The first couple of ceiling tests were unsuccessful. The plywood that was flexible enough to conform to the shape of the front compound curved section was not self-supporting A single piece of 1/8" steel strapping was also not strong enough to support itself (let alone the mass of the wood as well.) The best solution was that I found a piece of rectangular channel aluminum in "inventory" (probably from some old door/window system.) I curved that by rolling it over a large roller (for a table saw to support long pieces of wood coming off the table) until I got a shape I was happy with. I did have to enlarge and align the holes in the roof metal extensions so that I could bolt the aluminum channel in place. I used self-tapping 1" flat head screws to install the pieces of wood across the front ceiling area. This will give me something to screw into when I install the finished tongue and groove 1/4" pine as the final ceiling. Trying to find the right screws to install the tongue and groove planks into the plywood as not been easy. We want something that is 1" long, has a small head, and is the "right colour." Unfortunately, the local Home Depot and Canadian Tire did not have anything suitable. Amazon.ca didn't have what I wanted either. I ended up ordering from Amazon.com and got some 1" black trim screws with small head. Hopefully it won't look too busy.
I really didn't think it was going to be such an ordeal. Remember in my previous post I decided to change the air vents for the grey and black tanks and run them separately to the roof vent? Two days, four trips to Home Depot, and one trip to Andrew Sheret (plumbing supply store) later... Trying to connect systems in plumbing can be very challenging. You go to the store to be confronted by entire walls of choices that "mostly" fit together one way or another. The "funny" thing is that I spent hours working through a series of parts one step at a time. They had 1/2" flush bushings to go on the end of the pipe I had. They had 3/4" flush bushings. They had 1/2" threaded male straight to PEX. They had 3/4" threaded male straight to PEX. They had 1/2" threaded male 90° to PEX. But of course the ONE thing I needed - 3/4" threaded male 90° to PEX does not exist. The fellow at HD figured that Andrew Sheret would have it so off I drove. The counter person there said, no, actually never seen that before. Even online such a beast didn't exist. The funny thing is that when I was at HD today, another fellow was looking to connect something for his pool pump system at home and was perplexed. We looked at each other and laughed about the sea of too many choices but none really working. When I asked him what he was trying to do, I took him to the flush bushings... He was happy and got confirmation from his "pool guy" that that should work. Then he laughed and said he was sorry that he couldn't help solve my problem. Well, in the end I modified something to our unique situation with the ceiling, bathroom wall, and vents. I'll post pictures tomorrow but my test fit today seemed like everything should work better than my previous plan. The solution to my problem: just a little work with a drill press, hole saw bit, round file, table saw, ABS-PVC transition glue, PVC cement, rubber sealant,... LOL! It has turned out great though - zero clearance so no bump out needed now and the two tank vents don't merge until just a few inches from the ceiling vent exit. It took two days and some "modding" but a better end result. Yay!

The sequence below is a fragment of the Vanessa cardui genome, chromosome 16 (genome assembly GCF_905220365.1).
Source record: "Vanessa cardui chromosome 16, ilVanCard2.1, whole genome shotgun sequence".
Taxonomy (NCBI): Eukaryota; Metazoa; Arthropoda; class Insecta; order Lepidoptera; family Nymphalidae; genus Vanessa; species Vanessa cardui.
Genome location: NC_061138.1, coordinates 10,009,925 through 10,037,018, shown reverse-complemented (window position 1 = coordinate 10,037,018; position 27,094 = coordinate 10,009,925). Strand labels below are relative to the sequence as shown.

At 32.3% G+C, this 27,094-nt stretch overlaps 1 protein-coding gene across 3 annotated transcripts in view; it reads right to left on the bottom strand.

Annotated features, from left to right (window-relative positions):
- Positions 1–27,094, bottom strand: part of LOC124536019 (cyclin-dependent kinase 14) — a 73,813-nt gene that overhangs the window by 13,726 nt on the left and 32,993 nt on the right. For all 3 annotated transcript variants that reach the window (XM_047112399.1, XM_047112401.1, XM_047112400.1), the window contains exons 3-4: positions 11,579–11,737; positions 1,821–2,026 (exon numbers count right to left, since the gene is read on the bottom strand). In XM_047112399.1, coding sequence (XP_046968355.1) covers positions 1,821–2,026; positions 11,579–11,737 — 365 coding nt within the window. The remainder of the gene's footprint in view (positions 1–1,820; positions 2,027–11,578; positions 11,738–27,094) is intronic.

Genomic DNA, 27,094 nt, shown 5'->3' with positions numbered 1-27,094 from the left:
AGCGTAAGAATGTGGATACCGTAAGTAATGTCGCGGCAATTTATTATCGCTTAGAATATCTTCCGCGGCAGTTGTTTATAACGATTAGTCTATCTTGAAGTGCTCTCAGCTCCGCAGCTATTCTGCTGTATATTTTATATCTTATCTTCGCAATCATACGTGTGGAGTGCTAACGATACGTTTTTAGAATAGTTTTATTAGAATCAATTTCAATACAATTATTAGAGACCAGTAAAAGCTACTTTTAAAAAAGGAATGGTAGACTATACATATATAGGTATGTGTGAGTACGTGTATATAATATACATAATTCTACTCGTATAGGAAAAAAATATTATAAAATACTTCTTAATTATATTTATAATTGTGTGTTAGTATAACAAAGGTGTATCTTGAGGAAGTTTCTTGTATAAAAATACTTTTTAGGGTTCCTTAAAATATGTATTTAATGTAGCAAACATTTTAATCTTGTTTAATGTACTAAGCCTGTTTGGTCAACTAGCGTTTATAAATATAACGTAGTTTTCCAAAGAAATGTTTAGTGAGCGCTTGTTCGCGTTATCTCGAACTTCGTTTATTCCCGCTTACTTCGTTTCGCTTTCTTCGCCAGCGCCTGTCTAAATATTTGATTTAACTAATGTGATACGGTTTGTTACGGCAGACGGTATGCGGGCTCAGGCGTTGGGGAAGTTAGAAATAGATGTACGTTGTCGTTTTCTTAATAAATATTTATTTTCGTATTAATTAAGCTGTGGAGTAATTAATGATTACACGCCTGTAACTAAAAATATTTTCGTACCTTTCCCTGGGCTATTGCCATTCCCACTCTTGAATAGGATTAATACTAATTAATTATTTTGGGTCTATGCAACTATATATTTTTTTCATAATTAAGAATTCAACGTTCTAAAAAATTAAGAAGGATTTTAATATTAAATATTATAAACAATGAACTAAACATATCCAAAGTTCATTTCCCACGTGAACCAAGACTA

Almost ready to start installing the ceiling:) Today I checked the lengths and locations for all of the ceiling lights and wiring. It all works (three way switch and also a dimmer.) Also happy to report that the main PEX water lines are installed and today they got pressure tested - the system passed. No leakage anywhere in the main system lines. Of course plumbing isn't finished yet as there's all of the cabinets, wall, and plumbing fixtures to go in. But it was definitely best to test the main lines before things get closed off inside walls and cabinets. The other thing we were a bit worried about was the amount of light that was being produced. When I only had two of the LED lamps in to check that stage of the wiring, it didn't seem like a whole lot of light. Today with all of the ceiling lights (temporarily) wired in the lighting was fine.
The other day I picked up the fresh water tank (39 US gallons) and installed a piece of base plywood as the metal bracket that is holding the floor system to the main van D-ring bolt holes was in the way by 3/16". Thank goodness I was able to use a piece of the $200 shipping box the fridge came in as the base piece (LOL!) Something that I decided I'm going to change is the vent system for the grey and black tanks. While they will still share a common vent out the roof of Redford, I decided that I want to have the join between the grey and black vents much higher up. My original plan was to join the two systems under the floor but I was always a bit concerned that in a "disaster", i.e., an over full tank or some serious splashing due to driving motion, could cause some of the black tank sewage to get into the vent and sit at a low point. Now that I know how the fridge is being installed, I can run a separate 1/2" or 3/4" line to vent the grey tank and have it join the vent to the outside near the ceiling.
It's official, the black and grey systems under the van are finished. Today I drove Redford off the 2x12 wood lifts. The extra 1.5" of height was really hard on my knee for entry and exit (getting old is a drag!) While it was outside I took the opportunity to cover the tank sensor strips with rubberized undercoating sealant and also to spray the wire entry holes with the sealant to protect against water ingress (there's already Sikaflex 291 on the holes too.) The only possible work remaining under Redford are: 1) Installing a storage system for the tank draining hose. That would be nice so that the hose would not need to be stored inside the van. 2) Installing a running board or step off the sliding cargo door (I still need to source one that will go where our 26" wide opening is.)